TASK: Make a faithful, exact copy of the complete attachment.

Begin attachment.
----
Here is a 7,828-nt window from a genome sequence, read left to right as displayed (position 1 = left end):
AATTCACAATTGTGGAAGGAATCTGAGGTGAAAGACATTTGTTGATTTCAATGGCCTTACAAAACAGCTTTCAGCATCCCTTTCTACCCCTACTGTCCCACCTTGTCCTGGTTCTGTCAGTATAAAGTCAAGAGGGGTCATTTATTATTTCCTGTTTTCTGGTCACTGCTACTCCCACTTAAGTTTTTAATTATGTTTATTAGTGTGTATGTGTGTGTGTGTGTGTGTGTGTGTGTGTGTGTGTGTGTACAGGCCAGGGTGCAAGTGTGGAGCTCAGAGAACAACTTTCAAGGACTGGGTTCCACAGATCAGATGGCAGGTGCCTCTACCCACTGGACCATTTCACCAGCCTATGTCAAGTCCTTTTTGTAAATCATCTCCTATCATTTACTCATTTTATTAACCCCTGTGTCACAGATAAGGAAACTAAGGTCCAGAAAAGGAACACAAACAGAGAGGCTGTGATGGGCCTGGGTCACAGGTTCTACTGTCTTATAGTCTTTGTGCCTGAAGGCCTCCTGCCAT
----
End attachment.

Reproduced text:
Here is a 7,828-nt window from a genome sequence, read left to right as displayed (position 1 = left end):
AATTCACAATTGTGGAAGGAATCTGAGGTGAAAGACATTTGTTGATTTCAATGGCCTTACAAAACAGCTTTCAGCATCCCTTTCTACCCCTACTGTCCCACCTTGTCCTGGTTCTGTCAGTATAAAGTCAAGAGGGGTCATTTATTATTTCCTGTTTTCTGGTCACTGCTACTCCCACTTAAGTTTTTAATTATGTTTATTAGTGTGTATGTGTGTGTGTGTGTGTGTGTGTGTGTGTGTGTGTGTGTACAGGCCAGGGTGCAAGTGTGGAGCTCAGAGAACAACTTTCAAGGACTGGGTTCCACAGATCAGATGGCAGGTGCCTCTACCCACTGGACCATTTCACCAGCCTATGTCAAGTCCTTTTTGTAAATCATCTCCTATCATTTACTCATTTTATTAACCCCTGTGTCACAGATAAGGAAACTAAGGTCCAGAAAAGGAACACAAACAGAGAGGCTGTGATGGGCCTGGGTCACAGGTTCTACTGTCTTATAGTCTTTGTGCCTGAAGGCCTCCTGCCAT